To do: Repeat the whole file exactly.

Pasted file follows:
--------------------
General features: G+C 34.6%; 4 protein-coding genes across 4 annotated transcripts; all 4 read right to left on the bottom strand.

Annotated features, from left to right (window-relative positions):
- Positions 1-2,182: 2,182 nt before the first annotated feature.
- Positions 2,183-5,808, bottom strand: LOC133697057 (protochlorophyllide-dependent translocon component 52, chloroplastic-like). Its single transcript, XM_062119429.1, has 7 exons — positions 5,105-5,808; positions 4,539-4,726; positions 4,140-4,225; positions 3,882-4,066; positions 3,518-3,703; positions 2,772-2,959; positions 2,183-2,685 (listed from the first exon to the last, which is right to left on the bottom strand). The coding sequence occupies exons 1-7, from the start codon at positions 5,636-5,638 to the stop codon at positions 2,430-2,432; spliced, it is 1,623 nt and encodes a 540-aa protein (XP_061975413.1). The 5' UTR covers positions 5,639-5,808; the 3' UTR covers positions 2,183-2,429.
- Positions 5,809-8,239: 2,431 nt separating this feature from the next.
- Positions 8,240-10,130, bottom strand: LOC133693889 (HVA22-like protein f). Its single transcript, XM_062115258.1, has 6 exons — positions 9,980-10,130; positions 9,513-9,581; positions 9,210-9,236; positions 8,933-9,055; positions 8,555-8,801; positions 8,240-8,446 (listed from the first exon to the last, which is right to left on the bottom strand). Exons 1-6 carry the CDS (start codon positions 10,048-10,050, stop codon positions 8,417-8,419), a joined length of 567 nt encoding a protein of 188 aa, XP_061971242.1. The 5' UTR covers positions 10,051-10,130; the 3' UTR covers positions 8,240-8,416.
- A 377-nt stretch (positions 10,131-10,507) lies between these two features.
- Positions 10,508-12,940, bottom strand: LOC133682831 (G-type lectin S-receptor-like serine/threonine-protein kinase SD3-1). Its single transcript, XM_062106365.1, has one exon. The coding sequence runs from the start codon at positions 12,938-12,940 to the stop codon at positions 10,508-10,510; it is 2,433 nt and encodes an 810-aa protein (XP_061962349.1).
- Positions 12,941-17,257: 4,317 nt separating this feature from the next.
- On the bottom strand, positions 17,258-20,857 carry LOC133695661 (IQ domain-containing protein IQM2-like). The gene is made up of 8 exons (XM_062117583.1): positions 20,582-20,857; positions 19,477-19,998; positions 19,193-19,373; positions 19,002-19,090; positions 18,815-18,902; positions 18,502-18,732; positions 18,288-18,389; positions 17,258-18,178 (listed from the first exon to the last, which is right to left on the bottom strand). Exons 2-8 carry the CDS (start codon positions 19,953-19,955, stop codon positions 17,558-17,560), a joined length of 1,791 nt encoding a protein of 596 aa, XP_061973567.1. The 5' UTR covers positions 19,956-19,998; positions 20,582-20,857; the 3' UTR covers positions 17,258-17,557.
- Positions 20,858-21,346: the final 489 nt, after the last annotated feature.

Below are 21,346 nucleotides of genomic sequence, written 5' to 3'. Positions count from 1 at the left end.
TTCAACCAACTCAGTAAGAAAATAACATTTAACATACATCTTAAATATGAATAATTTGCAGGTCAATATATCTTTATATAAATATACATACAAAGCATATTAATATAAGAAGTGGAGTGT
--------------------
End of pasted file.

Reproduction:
General features: G+C 34.6%; 4 protein-coding genes across 4 annotated transcripts; all 4 read right to left on the bottom strand.

Annotated features, from left to right (window-relative positions):
- Positions 1-2,182: 2,182 nt before the first annotated feature.
- Positions 2,183-5,808, bottom strand: LOC133697057 (protochlorophyllide-dependent translocon component 52, chloroplastic-like). Its single transcript, XM_062119429.1, has 7 exons — positions 5,105-5,808; positions 4,539-4,726; positions 4,140-4,225; positions 3,882-4,066; positions 3,518-3,703; positions 2,772-2,959; positions 2,183-2,685 (listed from the first exon to the last, which is right to left on the bottom strand). The coding sequence occupies exons 1-7, from the start codon at positions 5,636-5,638 to the stop codon at positions 2,430-2,432; spliced, it is 1,623 nt and encodes a 540-aa protein (XP_061975413.1). The 5' UTR covers positions 5,639-5,808; the 3' UTR covers positions 2,183-2,429.
- Positions 5,809-8,239: 2,431 nt separating this feature from the next.
- Positions 8,240-10,130, bottom strand: LOC133693889 (HVA22-like protein f). Its single transcript, XM_062115258.1, has 6 exons — positions 9,980-10,130; positions 9,513-9,581; positions 9,210-9,236; positions 8,933-9,055; positions 8,555-8,801; positions 8,240-8,446 (listed from the first exon to the last, which is right to left on the bottom strand). Exons 1-6 carry the CDS (start codon positions 10,048-10,050, stop codon positions 8,417-8,419), a joined length of 567 nt encoding a protein of 188 aa, XP_061971242.1. The 5' UTR covers positions 10,051-10,130; the 3' UTR covers positions 8,240-8,416.
- A 377-nt stretch (positions 10,131-10,507) lies between these two features.
- Positions 10,508-12,940, bottom strand: LOC133682831 (G-type lectin S-receptor-like serine/threonine-protein kinase SD3-1). Its single transcript, XM_062106365.1, has one exon. The coding sequence runs from the start codon at positions 12,938-12,940 to the stop codon at positions 10,508-10,510; it is 2,433 nt and encodes an 810-aa protein (XP_061962349.1).
- Positions 12,941-17,257: 4,317 nt separating this feature from the next.
- On the bottom strand, positions 17,258-20,857 carry LOC133695661 (IQ domain-containing protein IQM2-like). The gene is made up of 8 exons (XM_062117583.1): positions 20,582-20,857; positions 19,477-19,998; positions 19,193-19,373; positions 19,002-19,090; positions 18,815-18,902; positions 18,502-18,732; positions 18,288-18,389; positions 17,258-18,178 (listed from the first exon to the last, which is right to left on the bottom strand). Exons 2-8 carry the CDS (start codon positions 19,953-19,955, stop codon positions 17,558-17,560), a joined length of 1,791 nt encoding a protein of 596 aa, XP_061973567.1. The 5' UTR covers positions 19,956-19,998; positions 20,582-20,857; the 3' UTR covers positions 17,258-17,557.
- Positions 20,858-21,346: the final 489 nt, after the last annotated feature.

Below are 21,346 nucleotides of genomic sequence, written 5' to 3'. Positions count from 1 at the left end.
TTCAACCAACTCAGTAAGAAAATAACATTTAACATACATCTTAAATATGAATAATTTGCAGGTCAATATATCTTTATATAAATATACATACAAAGCATATTAATATAAGAAGTGGAGTGT